A Northumberland beach has undergone the first stages of its revamp.
Bulldozers work on shaping the new sands for Newbiggin.
Twenty thousand tonnes of sand was pumped on to Newbiggin's beach to restore the once popular golden sandy bay, which has been eroded.
The sand was brought from Skegness and blasted on to the shore from a giant dredger anchored in Newbiggin Bay.
Wansbeck Council's bid to attract visitors back will see 500,000 tonnes brought up the coast line over the next four weeks.
The council's £10m project, funded by Defra, was started to help with erosion problems which have been building up over three decades.
Concrete steps and boulder barriers were introduced at the beach to protect the promenade from further damage.
Trevor Straker, Head of Wansbeck's Environmental Services, said: "When we talked to local people about what they wanted to see the project achieve, they were overwhelmingly in favour of bringing back the beach to Newbiggin.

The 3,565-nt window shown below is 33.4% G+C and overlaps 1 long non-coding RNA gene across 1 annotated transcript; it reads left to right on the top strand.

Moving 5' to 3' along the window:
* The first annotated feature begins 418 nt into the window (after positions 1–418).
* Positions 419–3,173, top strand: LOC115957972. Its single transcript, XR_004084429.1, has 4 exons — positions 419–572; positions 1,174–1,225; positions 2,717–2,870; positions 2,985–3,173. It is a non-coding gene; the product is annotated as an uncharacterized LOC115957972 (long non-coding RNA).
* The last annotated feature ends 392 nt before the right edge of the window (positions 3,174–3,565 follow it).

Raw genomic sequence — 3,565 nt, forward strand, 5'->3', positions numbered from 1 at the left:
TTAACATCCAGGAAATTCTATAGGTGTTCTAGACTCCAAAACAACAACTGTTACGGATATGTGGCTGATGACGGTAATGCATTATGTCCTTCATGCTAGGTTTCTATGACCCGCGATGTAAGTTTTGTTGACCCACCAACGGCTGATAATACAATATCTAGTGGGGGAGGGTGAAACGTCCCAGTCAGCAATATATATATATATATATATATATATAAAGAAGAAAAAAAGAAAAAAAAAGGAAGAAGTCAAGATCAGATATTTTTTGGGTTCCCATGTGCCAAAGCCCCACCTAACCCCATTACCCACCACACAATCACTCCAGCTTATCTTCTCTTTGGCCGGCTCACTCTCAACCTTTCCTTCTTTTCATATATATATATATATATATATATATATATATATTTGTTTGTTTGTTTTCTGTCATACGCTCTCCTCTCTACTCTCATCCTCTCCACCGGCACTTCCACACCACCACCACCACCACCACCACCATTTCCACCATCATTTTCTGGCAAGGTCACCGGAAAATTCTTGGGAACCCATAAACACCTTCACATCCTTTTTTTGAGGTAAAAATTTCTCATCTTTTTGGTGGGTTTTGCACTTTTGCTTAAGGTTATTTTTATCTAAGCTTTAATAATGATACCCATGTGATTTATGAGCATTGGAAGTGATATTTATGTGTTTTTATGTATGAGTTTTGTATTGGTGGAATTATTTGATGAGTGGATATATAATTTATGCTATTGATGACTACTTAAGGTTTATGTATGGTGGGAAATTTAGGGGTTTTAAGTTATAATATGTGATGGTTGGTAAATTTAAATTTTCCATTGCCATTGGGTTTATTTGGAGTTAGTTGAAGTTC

"In its heyday Newbiggin was a really popular little resort, and if we can bring back the visitors that should provide a genuine boost to the local economy."
Oranje will make almost 30 trips between Newbiggin and Skegness
The dredger was in Newbiggin for little over three hours pumping its cargo onto the beach through a submerged pipeline, before heading south again.
It will make the journey between Newbiggin and Skegness almost 30 times with each round trip taking just under 24 hours.
0ver the next month the Dutch dredger Oranje is to travel between Newbiggin and the dredging site 20 miles off the Lincolnshire coast near Skegness.
A 200m-long breakwater is also being constructed as part of the project, where statues sculpted by artist Sean Henry will stand.
It is the first time such an operation to replenish a beach in this way, has been undertaken anywhere along the North East coastline, according to Wansbeck Council.